(Host) Senator Jim Jeffords says he’ll help lead a filibuster on a proposed energy bill.
Jeffords says the legislation is little more than a multi-billion dollar “giveaway” to the nation’s oil and gas industries.
VPR’s Bob Kinzel reports.
(Kinzel) The legislation, which passed the House earlier this week, includes almost $24 billion in tax credits that are designed to stimulate domestic oil, gas and coal production.
The proposal also includes new subsidies to sharply increase the production of ethanol fuels.
Jeffords, who’s the ranking minority member of the Senate Environment committee, says the bill is “a disaster”.
(Jeffords) It’s a terrible bill. We dubbed it the ‘leave no special interests left behind act’ — a $25 billion give-away to the oil and gas industry, as near as I can read it, and I’m going to filibuster it. I don’t think I’ve ever filibustered; maybe I did before, but that’s how bad I think it is.
(Kinzel) Jeffords is very concerned that the legislation will have serious long term negative impacts on the environment.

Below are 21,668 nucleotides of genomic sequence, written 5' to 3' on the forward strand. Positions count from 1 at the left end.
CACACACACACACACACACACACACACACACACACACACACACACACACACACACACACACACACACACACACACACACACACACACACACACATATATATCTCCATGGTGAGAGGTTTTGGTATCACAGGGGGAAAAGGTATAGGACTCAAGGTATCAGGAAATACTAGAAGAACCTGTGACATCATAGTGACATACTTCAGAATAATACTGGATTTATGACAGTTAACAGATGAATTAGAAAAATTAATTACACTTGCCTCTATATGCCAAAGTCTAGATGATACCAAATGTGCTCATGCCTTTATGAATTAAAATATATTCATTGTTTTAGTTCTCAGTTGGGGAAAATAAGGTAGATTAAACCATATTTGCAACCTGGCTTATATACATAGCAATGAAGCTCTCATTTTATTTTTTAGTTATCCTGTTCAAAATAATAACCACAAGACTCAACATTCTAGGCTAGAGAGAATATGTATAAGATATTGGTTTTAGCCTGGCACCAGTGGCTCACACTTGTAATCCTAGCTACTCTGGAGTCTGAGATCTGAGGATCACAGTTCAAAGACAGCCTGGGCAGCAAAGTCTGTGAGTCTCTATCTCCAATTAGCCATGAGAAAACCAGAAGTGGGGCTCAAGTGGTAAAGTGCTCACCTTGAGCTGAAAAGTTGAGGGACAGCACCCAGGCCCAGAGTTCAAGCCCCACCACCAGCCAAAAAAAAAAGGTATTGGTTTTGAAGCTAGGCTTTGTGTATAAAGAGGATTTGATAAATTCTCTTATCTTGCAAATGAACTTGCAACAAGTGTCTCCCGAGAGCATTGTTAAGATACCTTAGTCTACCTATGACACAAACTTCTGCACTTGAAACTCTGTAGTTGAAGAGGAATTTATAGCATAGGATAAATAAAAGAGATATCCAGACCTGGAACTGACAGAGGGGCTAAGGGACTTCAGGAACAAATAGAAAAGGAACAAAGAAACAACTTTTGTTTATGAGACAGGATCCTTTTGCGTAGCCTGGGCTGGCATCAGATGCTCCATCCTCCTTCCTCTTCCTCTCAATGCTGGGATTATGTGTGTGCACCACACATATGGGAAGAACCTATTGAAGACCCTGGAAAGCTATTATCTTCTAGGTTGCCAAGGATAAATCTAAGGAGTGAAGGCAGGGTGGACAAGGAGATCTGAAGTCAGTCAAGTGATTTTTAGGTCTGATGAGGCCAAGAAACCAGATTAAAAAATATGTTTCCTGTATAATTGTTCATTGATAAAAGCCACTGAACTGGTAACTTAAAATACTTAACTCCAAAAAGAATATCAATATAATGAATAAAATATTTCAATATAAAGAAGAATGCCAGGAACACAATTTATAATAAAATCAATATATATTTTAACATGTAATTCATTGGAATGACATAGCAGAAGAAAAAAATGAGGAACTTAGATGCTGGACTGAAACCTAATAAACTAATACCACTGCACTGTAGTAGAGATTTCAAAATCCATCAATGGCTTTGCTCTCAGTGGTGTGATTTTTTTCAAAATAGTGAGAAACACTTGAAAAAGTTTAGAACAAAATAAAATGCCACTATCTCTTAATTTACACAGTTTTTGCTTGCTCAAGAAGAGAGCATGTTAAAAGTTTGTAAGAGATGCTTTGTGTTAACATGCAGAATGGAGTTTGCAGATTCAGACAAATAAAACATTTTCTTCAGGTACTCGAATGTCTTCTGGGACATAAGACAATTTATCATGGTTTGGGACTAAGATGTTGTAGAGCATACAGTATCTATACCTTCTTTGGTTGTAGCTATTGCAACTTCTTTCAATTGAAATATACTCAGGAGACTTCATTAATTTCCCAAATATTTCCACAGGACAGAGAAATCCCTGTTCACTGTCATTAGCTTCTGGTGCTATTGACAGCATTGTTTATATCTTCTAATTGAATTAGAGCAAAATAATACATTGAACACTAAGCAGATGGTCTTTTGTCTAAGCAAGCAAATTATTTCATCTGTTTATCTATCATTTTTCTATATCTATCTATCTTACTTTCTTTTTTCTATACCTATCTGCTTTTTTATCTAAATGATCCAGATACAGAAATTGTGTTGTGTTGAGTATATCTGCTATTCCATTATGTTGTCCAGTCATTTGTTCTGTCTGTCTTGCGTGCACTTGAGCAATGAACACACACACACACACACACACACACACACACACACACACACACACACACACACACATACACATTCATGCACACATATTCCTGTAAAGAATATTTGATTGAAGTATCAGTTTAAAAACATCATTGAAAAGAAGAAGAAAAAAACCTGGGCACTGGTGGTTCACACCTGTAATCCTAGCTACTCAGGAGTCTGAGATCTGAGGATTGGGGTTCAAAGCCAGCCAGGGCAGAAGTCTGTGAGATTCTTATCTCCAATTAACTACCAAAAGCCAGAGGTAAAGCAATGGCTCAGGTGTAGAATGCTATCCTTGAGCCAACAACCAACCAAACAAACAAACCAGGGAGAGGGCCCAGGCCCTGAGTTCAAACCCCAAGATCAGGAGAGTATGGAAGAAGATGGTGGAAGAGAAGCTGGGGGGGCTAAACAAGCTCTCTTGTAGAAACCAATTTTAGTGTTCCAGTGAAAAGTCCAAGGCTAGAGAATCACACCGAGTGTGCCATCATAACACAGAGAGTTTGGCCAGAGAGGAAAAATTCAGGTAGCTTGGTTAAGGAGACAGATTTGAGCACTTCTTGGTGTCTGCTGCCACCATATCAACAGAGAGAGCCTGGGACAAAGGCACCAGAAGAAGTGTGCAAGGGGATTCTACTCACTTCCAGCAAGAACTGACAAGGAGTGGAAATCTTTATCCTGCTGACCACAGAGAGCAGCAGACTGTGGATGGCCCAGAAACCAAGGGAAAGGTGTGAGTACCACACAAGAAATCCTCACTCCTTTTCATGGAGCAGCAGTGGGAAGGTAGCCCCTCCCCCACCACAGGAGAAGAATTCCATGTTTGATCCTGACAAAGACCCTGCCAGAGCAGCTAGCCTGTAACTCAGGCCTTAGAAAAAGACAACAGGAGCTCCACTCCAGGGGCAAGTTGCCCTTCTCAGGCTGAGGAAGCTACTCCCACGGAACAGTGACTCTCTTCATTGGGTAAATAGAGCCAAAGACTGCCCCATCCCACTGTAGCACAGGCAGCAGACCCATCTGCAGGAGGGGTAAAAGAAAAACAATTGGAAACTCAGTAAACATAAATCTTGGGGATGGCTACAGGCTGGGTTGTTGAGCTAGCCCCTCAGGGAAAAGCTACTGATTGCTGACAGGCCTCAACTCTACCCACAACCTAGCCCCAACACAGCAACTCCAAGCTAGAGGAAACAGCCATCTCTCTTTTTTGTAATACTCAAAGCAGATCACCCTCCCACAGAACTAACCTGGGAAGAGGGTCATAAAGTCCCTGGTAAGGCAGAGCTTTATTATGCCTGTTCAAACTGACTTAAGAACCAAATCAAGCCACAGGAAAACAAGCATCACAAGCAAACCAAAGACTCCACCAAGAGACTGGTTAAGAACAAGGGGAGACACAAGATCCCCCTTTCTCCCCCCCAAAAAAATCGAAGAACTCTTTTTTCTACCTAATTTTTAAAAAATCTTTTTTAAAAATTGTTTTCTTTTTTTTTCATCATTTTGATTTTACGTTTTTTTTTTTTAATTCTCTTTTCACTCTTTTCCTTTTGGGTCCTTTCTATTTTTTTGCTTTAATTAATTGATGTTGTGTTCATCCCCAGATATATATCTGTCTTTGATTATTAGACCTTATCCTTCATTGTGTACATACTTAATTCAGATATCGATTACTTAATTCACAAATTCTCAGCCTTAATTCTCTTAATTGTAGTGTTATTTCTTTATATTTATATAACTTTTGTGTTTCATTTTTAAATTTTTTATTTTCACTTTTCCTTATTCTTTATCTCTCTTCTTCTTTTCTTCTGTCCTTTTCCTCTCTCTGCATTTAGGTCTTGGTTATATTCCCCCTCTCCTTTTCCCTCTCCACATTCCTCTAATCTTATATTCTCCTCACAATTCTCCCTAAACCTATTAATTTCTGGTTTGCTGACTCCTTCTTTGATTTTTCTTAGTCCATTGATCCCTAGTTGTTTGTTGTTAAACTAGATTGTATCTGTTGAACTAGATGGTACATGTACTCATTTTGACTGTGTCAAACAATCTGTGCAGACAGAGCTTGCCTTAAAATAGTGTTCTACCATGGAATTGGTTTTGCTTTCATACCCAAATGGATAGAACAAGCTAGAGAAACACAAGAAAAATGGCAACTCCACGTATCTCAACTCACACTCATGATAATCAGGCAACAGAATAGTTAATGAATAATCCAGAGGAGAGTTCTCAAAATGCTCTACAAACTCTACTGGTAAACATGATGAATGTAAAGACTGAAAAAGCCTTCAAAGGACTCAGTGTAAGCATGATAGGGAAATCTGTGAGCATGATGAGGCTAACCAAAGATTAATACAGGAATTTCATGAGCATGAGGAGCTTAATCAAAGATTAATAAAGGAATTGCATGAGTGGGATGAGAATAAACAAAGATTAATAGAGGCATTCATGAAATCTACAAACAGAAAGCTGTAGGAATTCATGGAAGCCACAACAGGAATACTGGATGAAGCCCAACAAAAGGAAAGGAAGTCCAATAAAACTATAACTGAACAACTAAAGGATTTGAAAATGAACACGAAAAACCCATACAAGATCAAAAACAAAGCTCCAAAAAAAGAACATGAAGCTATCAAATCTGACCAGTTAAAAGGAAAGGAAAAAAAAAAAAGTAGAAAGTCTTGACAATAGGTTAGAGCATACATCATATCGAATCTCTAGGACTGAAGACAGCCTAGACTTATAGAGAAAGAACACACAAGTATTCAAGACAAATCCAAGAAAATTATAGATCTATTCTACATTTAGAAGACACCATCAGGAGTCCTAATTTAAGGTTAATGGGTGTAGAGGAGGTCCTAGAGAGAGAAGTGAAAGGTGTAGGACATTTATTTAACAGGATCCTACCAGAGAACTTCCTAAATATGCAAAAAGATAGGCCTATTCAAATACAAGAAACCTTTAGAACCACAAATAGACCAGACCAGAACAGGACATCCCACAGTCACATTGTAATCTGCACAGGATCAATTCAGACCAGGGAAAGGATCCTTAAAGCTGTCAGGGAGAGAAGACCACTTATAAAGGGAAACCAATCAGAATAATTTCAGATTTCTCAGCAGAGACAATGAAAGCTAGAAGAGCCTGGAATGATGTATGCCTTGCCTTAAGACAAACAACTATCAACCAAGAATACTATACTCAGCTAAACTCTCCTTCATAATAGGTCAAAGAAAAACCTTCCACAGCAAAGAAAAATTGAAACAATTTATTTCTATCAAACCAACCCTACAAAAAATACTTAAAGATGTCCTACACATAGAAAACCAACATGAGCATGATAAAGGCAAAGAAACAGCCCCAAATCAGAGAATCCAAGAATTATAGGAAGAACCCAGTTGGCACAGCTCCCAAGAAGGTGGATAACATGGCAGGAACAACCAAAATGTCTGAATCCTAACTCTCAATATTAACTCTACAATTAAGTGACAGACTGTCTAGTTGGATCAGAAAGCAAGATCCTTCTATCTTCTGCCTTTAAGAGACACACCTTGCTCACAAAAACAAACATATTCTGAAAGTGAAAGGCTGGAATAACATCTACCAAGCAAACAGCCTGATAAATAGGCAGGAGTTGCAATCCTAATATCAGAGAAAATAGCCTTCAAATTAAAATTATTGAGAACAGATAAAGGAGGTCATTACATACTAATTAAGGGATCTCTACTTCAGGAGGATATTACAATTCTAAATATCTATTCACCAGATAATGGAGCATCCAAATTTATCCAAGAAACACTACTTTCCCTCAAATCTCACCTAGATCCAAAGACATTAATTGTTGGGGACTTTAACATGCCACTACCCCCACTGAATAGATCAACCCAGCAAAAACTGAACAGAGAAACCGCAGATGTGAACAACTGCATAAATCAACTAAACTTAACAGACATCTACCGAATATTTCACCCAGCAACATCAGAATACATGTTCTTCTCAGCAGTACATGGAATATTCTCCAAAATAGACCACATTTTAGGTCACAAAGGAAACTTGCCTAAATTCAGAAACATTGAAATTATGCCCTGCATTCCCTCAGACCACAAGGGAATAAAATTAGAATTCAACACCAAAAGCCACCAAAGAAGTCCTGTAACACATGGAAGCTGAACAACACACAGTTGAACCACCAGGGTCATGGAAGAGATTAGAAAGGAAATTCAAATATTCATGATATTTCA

(Jeffords) It’s just a disaster for the environment…it changes the ozone compliance deadlines, meaning more dirty air for more cities longer. And that means loss of lives and everything connected to that. It exempts the oil and gas companies from the clean water act for stormwater pollution control. Those areas are devastating…so it is a disaster.
(Kinzel) Senator Patrick Leahy also strongly opposes the legislation. Leahy is very upset that the bill exempts the producers of the gasoline additive MTBE from all liability lawsuits – MTBE has been discovered in many water supplies after the substance leaked out from underground storage tanks.
(Leahy) Not only in Vermont but everywhere around, communities and states are facing millions upon millions of dollars they have to spend to clean up from that, and to suddenly say to the manufacturers, ‘oh by the way, we’ll just toss that whole cost onto the taxpayers and we’ll give you a free ride,’ that makes no sense at all. The only way it makes sense is that some special interest was really able to get into whoever was writing this bill.
(Kinzel) The first effort to break the filibuster in the Senate is scheduled to take place on Friday morning. Both sides say the vote is too close to call at this time.
For Vermont Public Radio I’m Bob Kinzel in Montpelier.